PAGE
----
Busy Polish Trio Completes Several Routes in the Tien Shan

Between September 1 and September 18, Polish climbers Piotr Rozek, Tomasz Kujawski, and Wojciech Mazik took on several routes in Kyrgyzstan’s Tien Shan.

Polski Himalaizm Sportowy (PHZ) reports that they targeted the Ala Archa area, a place deeply rooted in Soviet climbing history. Only 35km from Bishkek, this national park includes routes with difficulties up to 6B (the highest level on the old Soviet difficulty scale). It once hosted the USSR Mountaineering Championships.

According to local mountaineers, this September featured the worst weather in years (with hurricane winds, storms, and snowfall). Undeterred, the Polish trio still achieved some interesting climbs.

The Polish team crosses a glacier in the Ala Archa region.

The Polish team crosses a glacier in the Ala Archa region. Photo: PHZ


Four peaks

Rozek, Kujawski, and Mazik established a base camp at Ratsek shelter, at 3,400m. To acclimatize, they ascended 4,560m Uchitel Peak (some sources list it as 4,540m). While not technically not difficult, strong winds and snowfall can make it hazardous.

The team then targeted a rocky route called Schwab (5A, VI, 550m) on 4,515m Beichechkey. After carrying their loads for nine hours, they eventually had to retreat from 4,400m because of bad weather. Their next objective was 4,810m Korona Peak, where they ascended the ice route Plotnikov (5A, 500m). The climb took about five hours.

Taking advantage of a short weather window, the team then decided to move to the shelter on the Uchitel Glacier to try a rock route. They aimed for the Nikiforenko route (5b, V+, A2, 500m) on 4,895m Semenov Thian Shansky peak, the highest mountain in Ala Archa.

Semenov peak.

Semenov peak. Photo: Aksai Travel


A risky traverse

“We climbed the first pitch in a mixed style, performing a quite risky traverse (approximately M5) through heavily cracked rocks (we did not take enough bolts to safely overcome the original variant at the start through highly vertical ice). Unfortunately, it turned out that conditions on the wall were unfavorable, the rock was icy in places and covered with loose snow,” the climbers recalled. They therefore had to give up ascending the classic route.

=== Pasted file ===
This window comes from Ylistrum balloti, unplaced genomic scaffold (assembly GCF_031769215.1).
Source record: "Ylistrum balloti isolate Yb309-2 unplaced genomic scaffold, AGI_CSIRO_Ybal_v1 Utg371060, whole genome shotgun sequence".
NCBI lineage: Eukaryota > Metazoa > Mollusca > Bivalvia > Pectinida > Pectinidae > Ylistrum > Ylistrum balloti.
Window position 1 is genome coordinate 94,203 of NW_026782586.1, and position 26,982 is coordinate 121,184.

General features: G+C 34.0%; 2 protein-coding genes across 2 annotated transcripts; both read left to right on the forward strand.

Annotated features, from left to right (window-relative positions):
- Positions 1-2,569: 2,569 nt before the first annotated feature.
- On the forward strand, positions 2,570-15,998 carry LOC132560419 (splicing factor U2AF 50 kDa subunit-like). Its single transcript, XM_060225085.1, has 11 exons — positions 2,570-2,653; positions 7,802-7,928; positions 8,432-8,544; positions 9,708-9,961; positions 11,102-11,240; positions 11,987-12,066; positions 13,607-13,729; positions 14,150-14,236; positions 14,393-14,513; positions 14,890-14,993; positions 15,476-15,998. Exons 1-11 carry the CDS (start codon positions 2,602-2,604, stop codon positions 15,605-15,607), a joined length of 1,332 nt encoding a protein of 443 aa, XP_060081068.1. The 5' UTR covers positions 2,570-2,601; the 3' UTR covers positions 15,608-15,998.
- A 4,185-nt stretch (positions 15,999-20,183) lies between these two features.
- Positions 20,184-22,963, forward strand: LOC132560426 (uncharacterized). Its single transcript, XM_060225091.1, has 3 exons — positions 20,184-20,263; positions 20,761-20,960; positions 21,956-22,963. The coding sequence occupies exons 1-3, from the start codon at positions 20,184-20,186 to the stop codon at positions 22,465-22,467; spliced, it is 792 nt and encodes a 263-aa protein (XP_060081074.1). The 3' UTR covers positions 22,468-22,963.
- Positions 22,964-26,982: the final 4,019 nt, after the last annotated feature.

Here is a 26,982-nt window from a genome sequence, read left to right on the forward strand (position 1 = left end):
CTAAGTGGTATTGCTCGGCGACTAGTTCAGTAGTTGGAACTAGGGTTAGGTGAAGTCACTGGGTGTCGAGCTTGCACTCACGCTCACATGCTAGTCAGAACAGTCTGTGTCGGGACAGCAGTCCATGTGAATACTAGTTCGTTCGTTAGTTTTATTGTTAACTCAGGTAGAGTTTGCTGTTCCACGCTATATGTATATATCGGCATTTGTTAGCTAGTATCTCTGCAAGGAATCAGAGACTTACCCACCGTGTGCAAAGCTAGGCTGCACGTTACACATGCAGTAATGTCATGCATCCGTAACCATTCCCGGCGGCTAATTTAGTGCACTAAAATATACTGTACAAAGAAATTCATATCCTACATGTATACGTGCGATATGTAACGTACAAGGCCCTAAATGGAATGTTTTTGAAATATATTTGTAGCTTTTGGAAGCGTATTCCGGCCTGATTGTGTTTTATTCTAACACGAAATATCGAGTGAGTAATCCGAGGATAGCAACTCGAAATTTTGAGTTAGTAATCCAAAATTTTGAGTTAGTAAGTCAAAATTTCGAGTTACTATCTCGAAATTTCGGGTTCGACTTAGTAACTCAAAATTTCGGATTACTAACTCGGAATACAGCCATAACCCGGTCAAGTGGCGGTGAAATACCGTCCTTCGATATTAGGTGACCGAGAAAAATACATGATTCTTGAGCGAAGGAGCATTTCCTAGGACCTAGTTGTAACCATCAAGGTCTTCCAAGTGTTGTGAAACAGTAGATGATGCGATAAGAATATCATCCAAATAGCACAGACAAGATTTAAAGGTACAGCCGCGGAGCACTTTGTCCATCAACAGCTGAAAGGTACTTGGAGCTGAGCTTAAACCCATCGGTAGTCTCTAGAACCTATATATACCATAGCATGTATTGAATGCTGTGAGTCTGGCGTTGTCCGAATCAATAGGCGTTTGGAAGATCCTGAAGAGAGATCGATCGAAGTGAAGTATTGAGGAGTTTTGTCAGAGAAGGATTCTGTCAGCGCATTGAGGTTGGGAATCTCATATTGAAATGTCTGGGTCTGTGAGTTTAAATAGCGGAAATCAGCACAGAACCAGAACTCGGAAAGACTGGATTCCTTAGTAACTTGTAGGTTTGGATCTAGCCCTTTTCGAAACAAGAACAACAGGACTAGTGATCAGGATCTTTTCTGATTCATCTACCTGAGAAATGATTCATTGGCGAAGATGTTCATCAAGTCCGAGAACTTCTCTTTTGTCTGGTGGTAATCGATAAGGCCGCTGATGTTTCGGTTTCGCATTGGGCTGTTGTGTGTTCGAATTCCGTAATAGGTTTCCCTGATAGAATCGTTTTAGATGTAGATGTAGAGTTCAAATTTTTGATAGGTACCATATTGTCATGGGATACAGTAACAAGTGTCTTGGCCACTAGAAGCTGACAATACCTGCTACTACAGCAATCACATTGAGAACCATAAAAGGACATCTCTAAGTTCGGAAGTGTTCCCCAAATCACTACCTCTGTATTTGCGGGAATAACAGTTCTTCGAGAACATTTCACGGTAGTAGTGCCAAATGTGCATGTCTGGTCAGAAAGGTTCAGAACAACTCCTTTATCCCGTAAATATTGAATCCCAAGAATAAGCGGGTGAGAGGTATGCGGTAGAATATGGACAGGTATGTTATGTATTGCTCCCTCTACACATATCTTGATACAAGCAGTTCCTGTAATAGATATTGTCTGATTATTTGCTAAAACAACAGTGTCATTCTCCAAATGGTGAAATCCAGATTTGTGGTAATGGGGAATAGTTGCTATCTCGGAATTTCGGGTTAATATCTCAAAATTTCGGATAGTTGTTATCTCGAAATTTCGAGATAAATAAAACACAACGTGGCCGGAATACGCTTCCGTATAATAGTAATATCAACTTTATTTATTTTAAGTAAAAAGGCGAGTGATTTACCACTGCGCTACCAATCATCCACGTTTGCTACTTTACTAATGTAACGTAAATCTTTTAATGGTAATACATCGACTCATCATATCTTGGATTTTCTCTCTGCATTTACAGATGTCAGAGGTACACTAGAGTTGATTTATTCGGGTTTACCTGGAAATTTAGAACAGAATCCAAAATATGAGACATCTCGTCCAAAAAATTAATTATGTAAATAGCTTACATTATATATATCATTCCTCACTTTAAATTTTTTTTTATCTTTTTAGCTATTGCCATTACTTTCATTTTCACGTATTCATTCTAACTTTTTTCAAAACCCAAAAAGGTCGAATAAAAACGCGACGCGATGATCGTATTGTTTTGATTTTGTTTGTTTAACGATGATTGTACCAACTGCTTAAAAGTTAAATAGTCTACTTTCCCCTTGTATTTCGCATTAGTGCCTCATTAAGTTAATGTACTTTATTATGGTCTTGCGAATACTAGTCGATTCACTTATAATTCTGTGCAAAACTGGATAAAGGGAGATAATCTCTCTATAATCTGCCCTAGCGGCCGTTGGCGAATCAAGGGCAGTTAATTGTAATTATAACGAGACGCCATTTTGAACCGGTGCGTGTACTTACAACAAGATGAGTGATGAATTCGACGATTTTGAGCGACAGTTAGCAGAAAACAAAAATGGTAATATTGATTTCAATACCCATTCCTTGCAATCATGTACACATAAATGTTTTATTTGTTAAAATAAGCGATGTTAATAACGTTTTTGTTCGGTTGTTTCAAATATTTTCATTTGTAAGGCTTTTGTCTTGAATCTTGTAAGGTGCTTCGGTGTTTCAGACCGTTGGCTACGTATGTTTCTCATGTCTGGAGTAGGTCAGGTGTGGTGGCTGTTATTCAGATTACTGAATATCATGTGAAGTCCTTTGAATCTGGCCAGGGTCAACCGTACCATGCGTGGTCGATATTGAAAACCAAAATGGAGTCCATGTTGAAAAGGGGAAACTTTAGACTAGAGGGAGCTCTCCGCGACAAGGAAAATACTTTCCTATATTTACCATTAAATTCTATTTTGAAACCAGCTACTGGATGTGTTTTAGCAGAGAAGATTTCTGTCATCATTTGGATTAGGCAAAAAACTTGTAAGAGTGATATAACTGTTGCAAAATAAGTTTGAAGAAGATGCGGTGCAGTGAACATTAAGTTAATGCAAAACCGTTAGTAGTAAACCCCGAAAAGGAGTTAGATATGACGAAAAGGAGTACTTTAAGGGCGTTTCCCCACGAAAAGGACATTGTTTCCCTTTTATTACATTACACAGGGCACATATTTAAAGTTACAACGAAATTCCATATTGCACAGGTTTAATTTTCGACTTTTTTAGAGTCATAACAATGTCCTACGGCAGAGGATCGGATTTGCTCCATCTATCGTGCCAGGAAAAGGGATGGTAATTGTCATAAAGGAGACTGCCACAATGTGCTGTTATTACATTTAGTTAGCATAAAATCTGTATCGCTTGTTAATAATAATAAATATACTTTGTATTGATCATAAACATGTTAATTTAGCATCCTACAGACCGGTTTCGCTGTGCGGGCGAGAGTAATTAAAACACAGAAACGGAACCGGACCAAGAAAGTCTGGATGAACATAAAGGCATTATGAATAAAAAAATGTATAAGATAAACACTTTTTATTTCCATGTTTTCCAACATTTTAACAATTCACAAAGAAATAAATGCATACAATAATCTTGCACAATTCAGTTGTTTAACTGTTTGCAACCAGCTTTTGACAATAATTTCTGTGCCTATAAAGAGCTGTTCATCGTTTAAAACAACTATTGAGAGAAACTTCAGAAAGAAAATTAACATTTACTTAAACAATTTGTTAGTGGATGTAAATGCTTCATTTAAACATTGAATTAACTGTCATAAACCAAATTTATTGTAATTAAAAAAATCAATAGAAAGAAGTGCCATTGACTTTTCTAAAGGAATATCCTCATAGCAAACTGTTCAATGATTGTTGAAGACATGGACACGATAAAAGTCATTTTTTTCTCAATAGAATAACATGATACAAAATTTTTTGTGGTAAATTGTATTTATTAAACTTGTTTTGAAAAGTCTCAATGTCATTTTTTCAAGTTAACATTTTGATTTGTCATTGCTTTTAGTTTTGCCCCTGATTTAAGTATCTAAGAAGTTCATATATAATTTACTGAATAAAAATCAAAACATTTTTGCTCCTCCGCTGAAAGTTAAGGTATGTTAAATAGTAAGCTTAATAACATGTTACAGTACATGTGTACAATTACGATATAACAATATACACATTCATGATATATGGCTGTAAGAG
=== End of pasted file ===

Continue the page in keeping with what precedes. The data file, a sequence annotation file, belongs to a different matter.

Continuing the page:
The Polish trio climbing on one of the routes during their expeditions.

One of the routes during their expedition. Photo: PHZ


They changed their route and ascended by a technically more difficult line past a pillar. After 11 hours, they were on top of the pillar, a few pitches of mixed terrain from the summit. But again, because of an approaching storm and several days of bad weather, they decided to descend.

4,777m Free Koreak peak and the route.

Free Korea Peak and the Polish route. Photo: PHZ


They finished their expedition on 4,777m Free Korea Peak. They ascended the 900m long Barbera ice route (5B), finding good ice conditions on the wall. The crux was a mixed traverse with poor protection in the middle of the wall.

After 8.5 hours in terrible weather, they finally summited. This was the only route of their expedition where they had to descend by the ascent route using the Abalakov system.

Rozek, Kujawski and Mazik.

Rozek, Kujawski, and Mazik. Photo: PHZ

Kris Annapurna

KrisAnnapurna is a writer with ExplorersWeb.

Kris has been writing about history and tales in alpinism, news, mountaineering, and news updates in the Himalaya, Karakoram, etc., for the past year with ExplorersWeb. Prior to that, Kris worked as a real estate agent, interpreter, and translator in criminal law. Now based in Madrid, Spain, she was born and raised in Hungary.